The cloth was soft, and woven so tightly together it was almost indistinguishable from a single strip of fabric. The gemstone on it wasn’t large—wouldn’t have been worth a dozen bits in Equestria. But it was just enough to catch the light. She slipped it onto Twilight’s hand. “I don’t think we’ll be showing the ponies this part.”

“No,” Twilight agreed, her face reddening a little. “Probably not. They’re…” She stepped backward. “I shouldn’t have… sorry, Princess.”

“No.” Sunset caught her hand before she could get away and vanish. She was on the edge of it now, she could see that plain enough. “Don’t go, Twilight. We’ve got a little time to see this together. Show me, then I can show them.”

“Kay.” She gestured, and a thick tome appeared in one of her hands. “But trying to remember things is making my head hurt. I’m reading up on the rest of this as we go.”

Sunset caught the title out of the corner of her eye, it was a travel guide.

“So, the Remembrance goes on for exactly forty subjective days, compressed into one real day. Very few people attend for more than a few hours, though… the extra time gives citizens the opportunity to meet with their house lords. Or for a deployed force like us in a time of war, the king. There are…”

And they went. Twilight didn’t know that much more than Sunset— Sunset could’ve read the book if she wanted. But Twilight clearly enjoyed being useful, so there was no reason to take that from her. Sunset let her take her on a tour through the festival, which had twelve symbolic spots spread across a recreated city from Earth transformed into medieval style. Basically everyone there was in costume, and many of them were even speaking in antiquated language. Just a filter—Sunset switched it on while she went with Twilight.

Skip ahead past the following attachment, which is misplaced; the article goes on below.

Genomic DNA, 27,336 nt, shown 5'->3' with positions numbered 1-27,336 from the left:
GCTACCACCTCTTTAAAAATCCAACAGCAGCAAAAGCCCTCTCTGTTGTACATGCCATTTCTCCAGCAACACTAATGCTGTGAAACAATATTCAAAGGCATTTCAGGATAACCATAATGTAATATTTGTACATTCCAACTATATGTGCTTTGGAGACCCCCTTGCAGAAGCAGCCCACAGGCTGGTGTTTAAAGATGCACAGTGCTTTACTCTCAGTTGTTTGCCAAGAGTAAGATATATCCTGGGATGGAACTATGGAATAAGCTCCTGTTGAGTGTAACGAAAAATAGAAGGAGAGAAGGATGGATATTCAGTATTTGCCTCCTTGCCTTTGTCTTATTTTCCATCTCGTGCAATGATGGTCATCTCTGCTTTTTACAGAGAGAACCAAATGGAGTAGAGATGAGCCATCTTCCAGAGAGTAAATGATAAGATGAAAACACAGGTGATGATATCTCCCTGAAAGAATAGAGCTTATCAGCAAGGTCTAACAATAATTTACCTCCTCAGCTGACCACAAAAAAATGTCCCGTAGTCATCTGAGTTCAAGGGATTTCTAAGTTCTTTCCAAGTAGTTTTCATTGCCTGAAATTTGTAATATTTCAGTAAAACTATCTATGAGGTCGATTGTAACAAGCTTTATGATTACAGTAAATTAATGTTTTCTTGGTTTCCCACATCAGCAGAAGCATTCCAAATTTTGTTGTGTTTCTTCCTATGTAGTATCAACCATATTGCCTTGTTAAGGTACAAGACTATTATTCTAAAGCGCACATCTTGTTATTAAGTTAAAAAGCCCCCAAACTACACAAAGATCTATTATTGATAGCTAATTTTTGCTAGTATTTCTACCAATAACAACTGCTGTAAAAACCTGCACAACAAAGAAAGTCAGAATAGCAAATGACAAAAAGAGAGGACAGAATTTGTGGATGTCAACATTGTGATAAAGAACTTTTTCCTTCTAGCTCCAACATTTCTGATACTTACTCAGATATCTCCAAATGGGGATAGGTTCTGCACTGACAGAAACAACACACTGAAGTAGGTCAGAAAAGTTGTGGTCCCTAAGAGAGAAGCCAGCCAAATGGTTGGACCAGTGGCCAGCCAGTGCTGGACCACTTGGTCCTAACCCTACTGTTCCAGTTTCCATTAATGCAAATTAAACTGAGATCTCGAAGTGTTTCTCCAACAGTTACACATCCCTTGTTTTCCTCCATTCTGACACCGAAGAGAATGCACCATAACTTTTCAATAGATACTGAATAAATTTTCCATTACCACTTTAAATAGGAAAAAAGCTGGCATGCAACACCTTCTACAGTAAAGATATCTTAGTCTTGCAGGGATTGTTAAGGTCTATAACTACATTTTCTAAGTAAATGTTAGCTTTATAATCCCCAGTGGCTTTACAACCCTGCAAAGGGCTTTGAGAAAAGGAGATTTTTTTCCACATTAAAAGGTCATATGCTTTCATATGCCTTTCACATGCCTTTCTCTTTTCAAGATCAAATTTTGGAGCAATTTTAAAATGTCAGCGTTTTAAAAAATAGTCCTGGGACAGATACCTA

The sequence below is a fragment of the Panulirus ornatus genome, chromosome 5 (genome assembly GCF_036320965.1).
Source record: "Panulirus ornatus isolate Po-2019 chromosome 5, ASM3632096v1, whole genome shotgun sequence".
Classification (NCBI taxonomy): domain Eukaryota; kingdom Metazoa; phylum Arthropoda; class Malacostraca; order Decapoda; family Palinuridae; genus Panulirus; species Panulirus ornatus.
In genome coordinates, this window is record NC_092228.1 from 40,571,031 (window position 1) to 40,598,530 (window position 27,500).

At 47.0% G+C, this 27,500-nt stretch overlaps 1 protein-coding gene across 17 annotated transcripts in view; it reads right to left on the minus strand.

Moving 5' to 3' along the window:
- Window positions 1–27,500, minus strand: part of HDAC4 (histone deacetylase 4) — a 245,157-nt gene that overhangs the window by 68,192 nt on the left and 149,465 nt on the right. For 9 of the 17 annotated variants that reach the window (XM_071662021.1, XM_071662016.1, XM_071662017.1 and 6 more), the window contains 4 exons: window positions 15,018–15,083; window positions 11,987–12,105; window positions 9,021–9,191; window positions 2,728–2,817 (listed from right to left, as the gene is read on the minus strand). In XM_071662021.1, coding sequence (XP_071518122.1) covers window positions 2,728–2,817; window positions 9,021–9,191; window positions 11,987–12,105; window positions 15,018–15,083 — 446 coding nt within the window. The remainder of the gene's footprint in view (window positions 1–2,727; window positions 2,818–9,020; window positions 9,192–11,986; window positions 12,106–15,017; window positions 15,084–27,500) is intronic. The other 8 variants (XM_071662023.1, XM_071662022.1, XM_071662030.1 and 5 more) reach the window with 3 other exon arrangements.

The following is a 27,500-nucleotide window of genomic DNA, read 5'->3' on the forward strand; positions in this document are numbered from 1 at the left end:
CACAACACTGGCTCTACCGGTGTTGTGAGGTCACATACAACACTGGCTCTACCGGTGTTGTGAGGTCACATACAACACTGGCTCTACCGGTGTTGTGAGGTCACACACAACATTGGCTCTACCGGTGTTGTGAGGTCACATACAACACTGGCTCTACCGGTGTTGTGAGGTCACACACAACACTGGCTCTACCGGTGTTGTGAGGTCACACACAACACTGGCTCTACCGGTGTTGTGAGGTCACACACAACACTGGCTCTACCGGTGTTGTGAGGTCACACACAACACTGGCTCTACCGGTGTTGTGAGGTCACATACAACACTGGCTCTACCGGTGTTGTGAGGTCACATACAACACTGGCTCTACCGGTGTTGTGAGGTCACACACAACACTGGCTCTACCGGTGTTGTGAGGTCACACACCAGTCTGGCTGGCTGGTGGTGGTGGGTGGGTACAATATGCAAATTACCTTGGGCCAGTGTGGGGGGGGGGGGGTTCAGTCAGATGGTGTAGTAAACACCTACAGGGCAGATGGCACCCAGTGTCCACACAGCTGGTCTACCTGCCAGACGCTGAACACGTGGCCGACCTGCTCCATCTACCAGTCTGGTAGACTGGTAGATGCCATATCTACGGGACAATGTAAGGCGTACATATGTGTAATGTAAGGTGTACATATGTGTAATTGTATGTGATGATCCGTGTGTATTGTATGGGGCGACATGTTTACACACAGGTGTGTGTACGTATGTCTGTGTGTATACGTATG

She didn’t have an entire day to enjoy it all, though. Her hours were running down, and soon enough they were almost gone.

“The king is up there,” Sunset said, pointing towards a brightly lit castle filled with light and activity. “That’s… the last stop? Just in time, we’ve only got a few minutes.”

“We can’t,” Twilight said, pulling her arm back away from the path. It was hard—she had to fight traffic, since everyone at the festival was obviously going that way. “Once we see the king, that’s over. Meeting with him is what sends us back, and we can’t return. There isn’t enough room on the servers for everyone who wants to be here.”

“Oh.” Sunset sighed, but soon enough they were out of the flow of people. She waved down a horse drawn cart, ignoring the frightening look of the creatures as they started to move. In the last few hours, she’d eaten several human treats, picked up eleven more gemstones for her bracelet, and held Twilight’s hand an awful lot. She had a purse now too, packed with coins. She didn’t know what they were, but apparently her permissions from Tesla let her get basically as many as she wanted.

“So remember, when you go through with the ponies, don’t get more gems. You can’t take those off your bracelet, they’re the ones we got together.”

“Okay.” Sunset felt Twilight settle into the cart beside her, and soon enough they were moving. There was plenty of room for another two humans inside, but the driver had taken one look at Sunset’s robe and was already begging to take her, no money involved.

“When you get out, you can get it printed if you want. The… gems will be fake, it’s a huge waste to fab those. But plastic is almost as good. You can wear it until the next festival.”

“Printed…” she repeated. “I guess it makes sense Builders have a way to take things with them. Otherwise they wouldn’t want to keep everything in here.”